Dry and itchy skin, managing expectations

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Understanding patients’ treatment expectations

It’s important to take into consideration what a patient wants to get from their treatment and what’s possible or feasible for them. The more serious dry and itchy skin conditions, such as eczema and psoriasis can flare up if skin becomes inflamed. This can be due to several factors, such as patients who stop using their emollients when they feel their skin is getting better, so it can be easy for both patients and healthcare professionals to feel frustrated if the treatment isn’t working. 

There is evidence to show that, for conditions like psoriasis, each patient has their own opinion about what is considered successful treatment. 1 Patients and healthcare professionals can also have different perceptions of successful treatment: for example, in one study comprising of 29 dermatologists and 25 adult psoriasis patients in the US, healthcare professionals reported that their treatment goal was to see a 30–40% improvement in the skin condition and a better quality of life. Whereas patients reported goals of a visible reduction within 12 weeks with eventual complete resolution of symptoms. 1 

Discussion and joint decision-making between patient and healthcare professional is key to managing skin conditions. In one study of patients with psoriasis, both doctors and patients reported the importance of setting realistic treatment goals at the beginning of treatment, to avoid frustration, non-compliance with medication and to give patients more confidence in their treatment. The patients consulted in the study also said they’d want treatment goals to be set with a timeline, with alternative options if the goals aren’t met. 1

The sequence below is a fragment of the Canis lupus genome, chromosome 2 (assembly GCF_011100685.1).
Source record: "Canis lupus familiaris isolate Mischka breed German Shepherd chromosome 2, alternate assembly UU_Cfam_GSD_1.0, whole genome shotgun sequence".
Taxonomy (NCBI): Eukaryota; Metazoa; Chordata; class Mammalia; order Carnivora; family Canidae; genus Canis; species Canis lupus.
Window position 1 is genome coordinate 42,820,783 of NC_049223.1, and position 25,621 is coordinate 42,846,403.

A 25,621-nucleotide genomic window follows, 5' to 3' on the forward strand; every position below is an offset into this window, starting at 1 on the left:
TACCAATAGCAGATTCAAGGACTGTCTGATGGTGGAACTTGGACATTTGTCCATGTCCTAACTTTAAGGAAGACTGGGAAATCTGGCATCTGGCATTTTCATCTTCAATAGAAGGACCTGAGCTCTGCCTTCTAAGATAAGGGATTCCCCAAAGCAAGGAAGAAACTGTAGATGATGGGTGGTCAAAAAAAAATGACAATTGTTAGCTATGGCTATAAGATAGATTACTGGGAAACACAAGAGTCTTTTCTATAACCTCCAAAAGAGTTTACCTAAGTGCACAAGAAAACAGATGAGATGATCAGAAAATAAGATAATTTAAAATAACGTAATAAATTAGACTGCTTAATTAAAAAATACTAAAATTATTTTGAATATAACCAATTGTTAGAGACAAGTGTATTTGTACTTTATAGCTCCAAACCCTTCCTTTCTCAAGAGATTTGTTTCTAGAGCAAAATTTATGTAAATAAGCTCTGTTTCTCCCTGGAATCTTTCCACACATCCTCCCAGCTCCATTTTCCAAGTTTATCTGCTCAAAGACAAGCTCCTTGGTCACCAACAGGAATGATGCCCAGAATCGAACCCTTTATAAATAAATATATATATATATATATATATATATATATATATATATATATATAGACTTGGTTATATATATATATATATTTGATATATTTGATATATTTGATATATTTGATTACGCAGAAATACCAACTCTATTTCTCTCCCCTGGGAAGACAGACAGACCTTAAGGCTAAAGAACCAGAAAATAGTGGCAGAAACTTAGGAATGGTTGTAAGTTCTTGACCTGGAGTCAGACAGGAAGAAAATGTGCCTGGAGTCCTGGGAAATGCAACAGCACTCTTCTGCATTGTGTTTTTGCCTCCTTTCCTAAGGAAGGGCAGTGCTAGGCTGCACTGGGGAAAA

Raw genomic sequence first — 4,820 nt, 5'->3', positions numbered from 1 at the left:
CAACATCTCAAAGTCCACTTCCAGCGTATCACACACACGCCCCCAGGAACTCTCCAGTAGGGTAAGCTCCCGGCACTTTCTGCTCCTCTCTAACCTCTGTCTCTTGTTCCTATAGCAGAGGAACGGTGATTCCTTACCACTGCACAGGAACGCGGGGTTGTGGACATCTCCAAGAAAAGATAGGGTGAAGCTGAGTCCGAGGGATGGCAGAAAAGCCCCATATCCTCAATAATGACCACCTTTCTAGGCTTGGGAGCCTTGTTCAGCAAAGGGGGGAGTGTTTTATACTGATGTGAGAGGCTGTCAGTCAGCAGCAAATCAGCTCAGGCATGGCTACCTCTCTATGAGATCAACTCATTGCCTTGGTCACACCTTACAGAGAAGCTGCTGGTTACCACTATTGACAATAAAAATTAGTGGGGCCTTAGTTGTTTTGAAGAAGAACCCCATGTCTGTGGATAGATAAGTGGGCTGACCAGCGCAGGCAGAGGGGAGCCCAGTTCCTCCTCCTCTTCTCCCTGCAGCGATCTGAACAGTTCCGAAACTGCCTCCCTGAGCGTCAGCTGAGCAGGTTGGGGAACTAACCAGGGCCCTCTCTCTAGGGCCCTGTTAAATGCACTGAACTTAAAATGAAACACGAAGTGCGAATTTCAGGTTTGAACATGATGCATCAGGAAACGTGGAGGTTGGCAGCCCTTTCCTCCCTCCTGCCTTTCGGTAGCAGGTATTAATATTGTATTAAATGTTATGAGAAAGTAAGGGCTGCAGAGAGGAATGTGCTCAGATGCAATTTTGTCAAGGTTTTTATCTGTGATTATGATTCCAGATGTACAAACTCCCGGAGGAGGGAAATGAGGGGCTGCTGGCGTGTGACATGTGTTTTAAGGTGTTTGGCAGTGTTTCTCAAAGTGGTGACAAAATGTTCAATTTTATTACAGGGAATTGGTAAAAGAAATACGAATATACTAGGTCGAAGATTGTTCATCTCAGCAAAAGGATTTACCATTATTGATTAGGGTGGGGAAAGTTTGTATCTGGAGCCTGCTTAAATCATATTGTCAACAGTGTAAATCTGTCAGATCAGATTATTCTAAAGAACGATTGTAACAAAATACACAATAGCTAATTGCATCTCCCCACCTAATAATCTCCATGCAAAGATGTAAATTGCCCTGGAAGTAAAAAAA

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Managing and working with patients’ expectations from the outset is important:

  • Explain that the symptoms of dry and itchy skin conditions can be relieved but the conditions themselves cannot be cured
  • Set realistic treatment goals at the first appointment so the patient has an idea of how their condition will improve
  • Reinforce the idea of keeping to their routine as key in meeting their treatment expectations, which can help increase compliance and treatment effectiveness
  • Encourage patients to keep a record of how their skin is doing, for example, by using a diary or even taking photographs of their skin over time (this could help motivate them to continue their treatment effectively)
  • Following up with subsequent appointments to have patients’ treatment assessed regularly
  • You can also talk about other treatment options if their condition isn’t responding

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More information

Take a look at our treatment planner which can help set goals, manage expectations and record how treatment is going.


  1. Uhlenhake E, Kurkowski D, Feldman SR. (2010). J Dermatolog Treat. 21(1): 6-12